This is another installment of On Tech: AI, a pop-up newsletter that teaches you about artificial intelligence, how it works and how to use it.
A few months ago, my colleagues Kate Metz and Kevin Roos explained the inner workings of artificial intelligence, including chatbots like OpenAI’s ChatGPT, Microsoft’s Bing, and Google’s Bard. Now we’re back with a new mission: to help you learn to use artificial intelligence to its full potential.
People from all walks of life — students, programmers, artists, and accountants — are experimenting with using artificial intelligence tools. Employers post job openings to people who know how to hire them. Very soon, if you haven’t already, you’ll have the opportunity to use artificial intelligence to streamline and improve your work and personal life.
As the personal technology columnist for The New York Times, I’m here to help you discover how to use these tools safely and responsibly to improve many aspects of your life.
In today’s bulletin I’m going to talk about two general criteria that are useful in a variety of situations.
Next, over the next few weeks, I’ll offer more specific advice for different aspects of your life, such as parenting and family life, work, organization in your personal life, learning/education, creativity, and shopping.
Some common sense warnings to get you started:
If you are concerned about privacy, avoid personal information such as your name and place of work. Tech companies say your data is used to train their computers, which means other people may see your information.
Do not share sensitive data. Your employer may have specific guidelines or restrictions, but in general, entering trade secrets or sensitive information is a very bad idea.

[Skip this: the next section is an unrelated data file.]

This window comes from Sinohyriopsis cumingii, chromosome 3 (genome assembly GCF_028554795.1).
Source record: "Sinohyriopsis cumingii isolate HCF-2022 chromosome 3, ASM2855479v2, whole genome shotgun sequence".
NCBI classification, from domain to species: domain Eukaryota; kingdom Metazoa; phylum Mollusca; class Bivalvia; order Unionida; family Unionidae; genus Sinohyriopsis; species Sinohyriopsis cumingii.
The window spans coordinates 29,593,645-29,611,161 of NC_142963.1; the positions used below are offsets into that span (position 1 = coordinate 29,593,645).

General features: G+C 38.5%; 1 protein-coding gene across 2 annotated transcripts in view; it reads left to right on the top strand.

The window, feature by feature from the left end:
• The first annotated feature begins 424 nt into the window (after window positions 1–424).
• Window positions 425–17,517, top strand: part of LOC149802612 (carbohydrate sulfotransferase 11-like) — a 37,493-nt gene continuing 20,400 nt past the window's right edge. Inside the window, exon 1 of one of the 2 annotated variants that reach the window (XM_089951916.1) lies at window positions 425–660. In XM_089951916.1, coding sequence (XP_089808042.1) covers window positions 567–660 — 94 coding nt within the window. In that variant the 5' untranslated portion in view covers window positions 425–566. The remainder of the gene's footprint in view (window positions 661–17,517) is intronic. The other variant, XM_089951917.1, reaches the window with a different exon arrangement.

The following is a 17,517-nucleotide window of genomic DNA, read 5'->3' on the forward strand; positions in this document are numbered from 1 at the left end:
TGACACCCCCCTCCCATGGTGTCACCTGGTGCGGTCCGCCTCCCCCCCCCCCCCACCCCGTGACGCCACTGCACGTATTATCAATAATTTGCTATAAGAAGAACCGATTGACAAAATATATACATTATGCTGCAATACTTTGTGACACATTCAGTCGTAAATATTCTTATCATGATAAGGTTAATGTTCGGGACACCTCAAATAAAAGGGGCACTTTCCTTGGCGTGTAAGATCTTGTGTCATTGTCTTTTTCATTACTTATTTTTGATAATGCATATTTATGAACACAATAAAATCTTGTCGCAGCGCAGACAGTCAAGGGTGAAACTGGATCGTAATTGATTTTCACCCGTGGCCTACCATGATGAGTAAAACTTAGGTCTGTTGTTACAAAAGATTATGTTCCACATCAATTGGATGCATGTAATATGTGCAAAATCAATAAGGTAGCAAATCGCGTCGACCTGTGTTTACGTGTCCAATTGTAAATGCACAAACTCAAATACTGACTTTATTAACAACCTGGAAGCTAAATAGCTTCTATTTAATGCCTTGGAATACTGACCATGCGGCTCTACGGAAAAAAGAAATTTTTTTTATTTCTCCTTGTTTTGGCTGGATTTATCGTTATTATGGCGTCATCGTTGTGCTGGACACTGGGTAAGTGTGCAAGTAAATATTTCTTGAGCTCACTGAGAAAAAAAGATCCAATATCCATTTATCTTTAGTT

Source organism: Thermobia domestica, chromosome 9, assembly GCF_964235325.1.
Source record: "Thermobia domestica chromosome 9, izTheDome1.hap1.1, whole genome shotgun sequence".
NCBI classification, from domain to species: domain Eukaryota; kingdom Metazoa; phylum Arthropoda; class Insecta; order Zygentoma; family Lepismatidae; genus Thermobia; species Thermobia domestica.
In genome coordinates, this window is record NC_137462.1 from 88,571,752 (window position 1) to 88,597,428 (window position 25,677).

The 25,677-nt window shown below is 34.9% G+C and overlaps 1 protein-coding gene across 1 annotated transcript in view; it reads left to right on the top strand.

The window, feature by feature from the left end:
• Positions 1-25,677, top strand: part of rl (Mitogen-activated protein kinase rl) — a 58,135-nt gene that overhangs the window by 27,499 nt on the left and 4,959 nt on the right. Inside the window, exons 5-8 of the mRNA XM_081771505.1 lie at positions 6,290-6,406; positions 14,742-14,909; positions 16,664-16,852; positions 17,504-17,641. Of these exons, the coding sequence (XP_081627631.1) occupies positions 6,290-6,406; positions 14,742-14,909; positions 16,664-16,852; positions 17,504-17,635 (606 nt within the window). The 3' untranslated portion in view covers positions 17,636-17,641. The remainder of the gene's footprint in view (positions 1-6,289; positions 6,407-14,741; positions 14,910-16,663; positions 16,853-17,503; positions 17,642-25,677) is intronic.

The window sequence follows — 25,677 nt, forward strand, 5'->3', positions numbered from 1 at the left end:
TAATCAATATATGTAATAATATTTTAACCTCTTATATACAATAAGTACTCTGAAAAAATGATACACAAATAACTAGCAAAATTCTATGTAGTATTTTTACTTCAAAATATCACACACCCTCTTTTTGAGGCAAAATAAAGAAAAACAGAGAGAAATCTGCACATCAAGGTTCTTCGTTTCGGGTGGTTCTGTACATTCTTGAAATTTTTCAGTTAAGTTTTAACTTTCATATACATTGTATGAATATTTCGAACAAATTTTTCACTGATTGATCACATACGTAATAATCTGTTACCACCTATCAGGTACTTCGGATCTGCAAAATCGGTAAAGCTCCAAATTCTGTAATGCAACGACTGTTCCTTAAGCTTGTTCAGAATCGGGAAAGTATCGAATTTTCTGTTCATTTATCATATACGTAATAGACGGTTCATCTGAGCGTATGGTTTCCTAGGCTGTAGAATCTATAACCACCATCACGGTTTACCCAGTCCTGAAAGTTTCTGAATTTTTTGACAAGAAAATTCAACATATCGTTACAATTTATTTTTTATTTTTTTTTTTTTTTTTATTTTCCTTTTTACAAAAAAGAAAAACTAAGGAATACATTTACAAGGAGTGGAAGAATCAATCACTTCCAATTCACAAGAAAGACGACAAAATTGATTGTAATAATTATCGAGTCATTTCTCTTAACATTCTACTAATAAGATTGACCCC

Hallucinations: Chatbots are based on technology called „large linguistic models” (LLMs), which derive their abilities from analyzing vast amounts of digital text taken from the web. Many things are wrong online, and chatbots can repeat those lies. Sometimes, when they try to predict patterns from their large amounts of data from their training, they can make things up.
Gold’s instructions or 'incitements’
ChatGPT, Ping Y Bart Some of the most popular artificial intelligence chatbots. (To use ChatGPT, you need to create an OpenAI account, and to use its advanced version requires a subscription. Bing asks you to use Microsoft’s Edge browser. For Bard, you need to have a Google Account.)
Although they seem easy to use—you just type something into a box and you get answers!—asking questions the wrong way can lead to generic, unhelpful, and sometimes downright wrong answers.
It turns out that there is an art to typing words and defining precise frames to create the most effective responses. I use them as instructions (or, in English, Stimulates) Gold.
Variations of the following strategies are used by many users of chatbots:
„Act like it.” If you start your prompt with these magic words, the robot will imitate an expert. For example, if you type “act as a tutor for college entrance exams” or “act as a personal trainer,” the robots will be modeled after people in those occupations.